.comment-link {margin-left:.6em;}

Knitted in the Womb Notes

Location: Allentown, PA

I'm a Christian wife and a mom to three daughters and two sons. I'm a member of the board of directors of EmPoWeReD Birth. In my "spare time" I'm a doula, and a certified childbirth instructor.

Thursday, May 12, 2005

Push it Good, Push it REAL Good

The fans have spoken...so here is the post. ;-) (Yes Tulip Girl, this is for you)

It's finally happened. I missed a birth. I walked into the LDR toting my birth bag, birth ball, and camcorder, WAY more awake than someone my age should be at 3 a.m.

The nurse greeted me with a cheery "you're late."


With a smile she said "The baby has already been born...she is in room 306."

What???? First time mom...she called me in the early the previous evening to let me know that she'd starting having contractions in the morning 30 minutes apart. They were mild. They were 15 minutes apart when she called me, and still mild. She was 1 day past her due date and had visited her OB that day. He told her not to expect the birth that day. I figured he was right--sounded like a gentle and slow labor building up. Maybe a birth by breakfast the next day...

She called again at 10:30 p.m. Said the contractions had been 10 minutes apart for an hour, and her OB wanted her to go into the hospital. But she didn't think labor was really serious. She expected to go in, get checked, but then leave and go stay at a friend's house close to the hospital (she lives 45 minutes from the hospital). She told me that they needed to take their dogs to the kennel, which was in the opposite direction from the hospital. I expected that she would get to the hospital around midnight at the latest, and would give me a call around then to let me know what was up. I was still predicting breakfast.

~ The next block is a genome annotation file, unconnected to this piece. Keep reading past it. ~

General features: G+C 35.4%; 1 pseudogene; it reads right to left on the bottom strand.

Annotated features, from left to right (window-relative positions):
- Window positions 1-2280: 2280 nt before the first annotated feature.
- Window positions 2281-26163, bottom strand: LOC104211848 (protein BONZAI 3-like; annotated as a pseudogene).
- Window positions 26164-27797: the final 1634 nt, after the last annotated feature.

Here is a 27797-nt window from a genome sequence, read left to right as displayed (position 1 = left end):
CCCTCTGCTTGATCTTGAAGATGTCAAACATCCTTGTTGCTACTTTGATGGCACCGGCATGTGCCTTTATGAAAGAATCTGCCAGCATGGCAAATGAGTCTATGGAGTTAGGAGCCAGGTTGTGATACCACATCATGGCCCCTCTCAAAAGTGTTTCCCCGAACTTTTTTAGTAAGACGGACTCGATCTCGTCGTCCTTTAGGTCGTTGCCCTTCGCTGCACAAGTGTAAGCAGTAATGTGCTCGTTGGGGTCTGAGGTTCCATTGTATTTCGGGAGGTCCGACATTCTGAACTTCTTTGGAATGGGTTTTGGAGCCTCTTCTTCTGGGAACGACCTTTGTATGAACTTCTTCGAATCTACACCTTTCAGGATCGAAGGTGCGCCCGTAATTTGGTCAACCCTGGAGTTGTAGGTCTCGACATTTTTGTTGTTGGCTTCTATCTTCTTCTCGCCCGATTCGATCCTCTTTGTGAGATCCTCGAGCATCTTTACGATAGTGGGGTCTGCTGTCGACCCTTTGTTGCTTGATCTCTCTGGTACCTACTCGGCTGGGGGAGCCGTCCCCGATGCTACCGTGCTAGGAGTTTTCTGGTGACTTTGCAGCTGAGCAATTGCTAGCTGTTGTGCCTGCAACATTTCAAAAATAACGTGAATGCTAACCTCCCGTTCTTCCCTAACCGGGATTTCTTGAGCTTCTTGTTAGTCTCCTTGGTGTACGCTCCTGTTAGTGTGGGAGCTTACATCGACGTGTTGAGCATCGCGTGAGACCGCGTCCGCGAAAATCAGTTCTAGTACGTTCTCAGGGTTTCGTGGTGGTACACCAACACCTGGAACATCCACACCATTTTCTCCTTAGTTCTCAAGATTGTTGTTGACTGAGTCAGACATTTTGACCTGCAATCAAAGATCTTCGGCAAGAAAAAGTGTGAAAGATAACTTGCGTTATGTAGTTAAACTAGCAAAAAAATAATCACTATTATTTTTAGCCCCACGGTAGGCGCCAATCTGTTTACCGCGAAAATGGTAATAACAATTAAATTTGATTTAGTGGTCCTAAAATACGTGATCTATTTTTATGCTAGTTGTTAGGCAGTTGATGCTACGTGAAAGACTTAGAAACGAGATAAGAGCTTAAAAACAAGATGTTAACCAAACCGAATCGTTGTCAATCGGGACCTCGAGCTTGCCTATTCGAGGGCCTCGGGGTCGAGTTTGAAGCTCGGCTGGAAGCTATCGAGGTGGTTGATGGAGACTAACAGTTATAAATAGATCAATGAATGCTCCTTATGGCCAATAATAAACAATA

Midnight came and she didn't call. I had all my stuff ready to go, and went to bed, hoping to catch a bit of sleep. 1:45 the phone rang. It was her husband calling to let me know they were on their way to the hospital, contractions were now 4 minutes apart. He didn't indicate any real urgency, but we agreed that I would meet them at the hospital. Breakfast still seemed like a good bet for birth time. I called my husband, who said he would be home in 10-15 minutes (he works until 2:30 a.m. usually). He was home by 2. I left by 2:15, but stopped in at Wegmans for some pastries for the nurses--bribes will get a doula very far. ;-) I was in the hospital parking lot by 2:50, but then the long walk to LDR for my greeting...

Sigh. Even if I had walked out the door right when I got the call, leaving the kids home unattended and not stopping for the bribe, I still would have missed the birth. She was 5 cms dialated when she was initially checked at 2 a.m., but then some 20 minutes later they were getting visual confirmation of the ultrasound prediction of a girl.

So yes, I guess she pushed it good, real good.

The smile on her face was just SO beautiful.

Life Action, Part IV

I've left this series lie dormant for a while, I should finish it off and be done with it.

In my previous post on the topic, I mentioned that my husband and I just couldn't agree with people about the concepts they felt were "worthwhile" that they were learning from Life Action, and I promised to share with you an example.

One couple shared with us this example of something they thought was a wonderful idea for a family to implement: